By: Sherwood Strauss

Poor Chris Paul, you’re frozen in time as rivals bolt forward. Every day, they create new memories for larger audiences; you languish somewhere near a thickening oil slick and Emeka Okafor’s rotting contract. Rajon Rondo just out-LeBron’d Lebron. Steve Nash gutted-out a series win with one eye tied behind his head. And De-rin-don’t call me De-Ron-Williams will go fishing sooner—but in short time he made short work of the CP3 consensus.  The basketball intelligentsia isn’t sure about Paul as the number one PG and who could blame them? Every playoff game brings a new, shiny floor general. I almost forgot Russell Westbrook, and Derrick Rose. That Jameer Nelson has no neck—if he did, he’d be nipping at their heels.

So today I stand up for a forgotten man. Chris Paul had a bad year on a bad wheel, and he wasn’t even that bad:  18.7, 10.7, and 4.2, on 58.4% True Shooting is nothing to sneeze at—especially if you’re Peja, because sneezing would hurt that back. Chris has been sub-Paul for one year and you’d think he descended into a Shawn Kemp spiral.  We’re only hurting ourselves with this amnesia, because Paul’s the greatest since Magic.  Here are his usurpers:

Chris Paul is better than Rajon Rondo

And trust me, I love Rondo. His only major flaw was settling for a half-price contract, which might be a virtue when you think about it. Oh, and then there’s the whole not being able to shoot a basketball thing. As I’ve groused in many a post, scoring is overrated. Rondo produces efficiently and does all the little things. Meaning that, he does all the things that aren’t so little, while getting little appreciation. But Rondo doesn’t really outperform a healthy Paul in any category—save for defense (barely). Weirdly enough, those two are roughly equivalent rebounders (Last year, CP3 and Rondo both averaged 5.2 boards).

Oh and Chris Paul can shoot.

Chris Paul is better than Steve Nash

And trust me, I love Nash. In Game 3, before the surreal Dragic show, Nash uncorked a familiar potion: Dribble side-to-side, get an Amare pick, split the defense with a bouncer, serve Amare with an easy dunk off the roll.  Nash didn’t just make the pass—he constructed the paradigm.  It’s like watching an alien move time and space with his hands.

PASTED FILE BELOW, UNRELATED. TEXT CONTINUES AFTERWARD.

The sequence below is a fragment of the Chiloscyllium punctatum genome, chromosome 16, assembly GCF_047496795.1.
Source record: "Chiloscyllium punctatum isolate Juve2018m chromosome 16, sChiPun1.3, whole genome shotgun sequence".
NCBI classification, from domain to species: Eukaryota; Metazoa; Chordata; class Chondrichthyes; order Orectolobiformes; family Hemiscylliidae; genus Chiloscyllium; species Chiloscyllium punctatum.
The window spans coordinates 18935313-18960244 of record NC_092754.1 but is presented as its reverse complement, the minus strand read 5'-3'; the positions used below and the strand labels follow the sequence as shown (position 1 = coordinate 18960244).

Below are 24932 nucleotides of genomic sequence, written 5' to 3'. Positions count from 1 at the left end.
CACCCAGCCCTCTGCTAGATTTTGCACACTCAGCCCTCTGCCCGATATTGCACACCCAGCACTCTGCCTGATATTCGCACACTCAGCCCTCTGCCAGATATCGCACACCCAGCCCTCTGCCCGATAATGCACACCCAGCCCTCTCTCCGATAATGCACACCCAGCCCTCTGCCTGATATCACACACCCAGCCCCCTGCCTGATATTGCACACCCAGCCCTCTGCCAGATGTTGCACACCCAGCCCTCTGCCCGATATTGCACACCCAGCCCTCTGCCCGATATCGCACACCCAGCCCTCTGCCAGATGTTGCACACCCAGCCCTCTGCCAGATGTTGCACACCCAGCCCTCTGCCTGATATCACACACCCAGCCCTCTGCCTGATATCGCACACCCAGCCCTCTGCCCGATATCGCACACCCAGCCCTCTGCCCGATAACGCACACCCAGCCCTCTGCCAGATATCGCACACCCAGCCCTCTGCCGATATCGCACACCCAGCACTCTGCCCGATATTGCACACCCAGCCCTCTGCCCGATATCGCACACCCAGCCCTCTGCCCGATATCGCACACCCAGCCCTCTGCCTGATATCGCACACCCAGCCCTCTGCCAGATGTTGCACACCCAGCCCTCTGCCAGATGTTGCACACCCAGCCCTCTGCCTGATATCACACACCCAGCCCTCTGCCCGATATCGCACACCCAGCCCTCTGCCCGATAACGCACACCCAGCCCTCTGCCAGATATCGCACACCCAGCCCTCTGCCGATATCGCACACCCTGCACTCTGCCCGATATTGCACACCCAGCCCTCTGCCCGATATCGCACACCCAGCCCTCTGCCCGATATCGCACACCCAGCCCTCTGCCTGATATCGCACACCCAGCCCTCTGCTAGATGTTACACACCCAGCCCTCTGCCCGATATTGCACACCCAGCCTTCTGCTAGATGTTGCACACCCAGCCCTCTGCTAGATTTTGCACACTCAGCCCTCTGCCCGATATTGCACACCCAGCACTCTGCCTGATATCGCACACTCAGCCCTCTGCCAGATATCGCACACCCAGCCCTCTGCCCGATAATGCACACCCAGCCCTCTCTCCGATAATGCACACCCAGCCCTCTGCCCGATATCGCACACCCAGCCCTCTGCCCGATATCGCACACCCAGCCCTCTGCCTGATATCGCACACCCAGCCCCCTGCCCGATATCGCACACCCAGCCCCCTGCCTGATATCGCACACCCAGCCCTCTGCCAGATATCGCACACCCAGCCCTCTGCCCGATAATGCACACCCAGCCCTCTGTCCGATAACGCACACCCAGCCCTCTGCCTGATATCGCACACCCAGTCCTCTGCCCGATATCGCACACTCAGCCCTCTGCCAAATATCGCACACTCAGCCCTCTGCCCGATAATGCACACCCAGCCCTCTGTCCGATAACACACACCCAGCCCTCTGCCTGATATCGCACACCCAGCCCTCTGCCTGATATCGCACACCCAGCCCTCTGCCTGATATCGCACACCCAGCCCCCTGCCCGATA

I won’t rip on Nash’s defense because that criticism is overblown. Indeed he is the worst defender of the elite playoff point guards, but I don’t want to be cliché in piling on. Nash simply can’t touch Paul’s rebounding and driving ability. Nash’s best PER was 23.8. Paul notched a 30.0 last year.

Chris Paul is better than Deron Williams

And trust me, I hate the Jazz. Whoops, I mean, trust me, Deron was in “House Party II.” Whoops, I mean Williams is a beast and he sucked the marrow from Chauncey Billups’ career.  Look, Deron is a site to behold. He has size, athleticism, and a nasty crossover to pair with a deadly shot.  His passes are lasers, and he can switch onto off-guards. Deron also manages to dunk the basketball exactly like John Starks once did on that storied cram verses the Bulls. Anyway, D-Will is a great player…who isn’t at Chris Paul’s level. Offensively, Williams has never come close (Best PER: 21.1), and his defensive +/- has never caused a stat geek’s glasses to fog. Sorry Sheed, but I can’t agree. And if Deron can’t muster more against Derek Fisher’s ghost, then I really can’t agree.

Very Serious Profound Conclusion Paragraph

I once watched an episode of Bill Maher’s “Real Time,” and sank into an awkward debate. Conservative columnist Ross Douthat made a criticism of the late Senator Ted Kennedy, and this got Chris Matthews fuming. Matthews wasn’t angry about Douthat’s point of view—Chris was mad because Douthat ripped a “man who isn’t around to defend himself.”

I don’t agree with Douthat on much, but I do believe that criticism shouldn’t just extend to the living. Chris Paul rests in basketball purgatory, unable to defend his reputation. That sucks, but it shouldn’t preclude others from egging his legacy.

Feel free, haters.  Chris Paul will be resurrected come Fall. I’m predicting he transcends that small market en route to longer-lasting respect. In the meantime, I hope you cherish memories of an unguardable blur with elite passing vision. Someone with the best handles, though Curry’s close.  A wee-mite who yanks rebounds and defensively hounds like a vicious little jackal.  He drops floaters, off-balance layups, hits his threes and nails his FTs. He can do it all. None of these other guys can. Let us remember.

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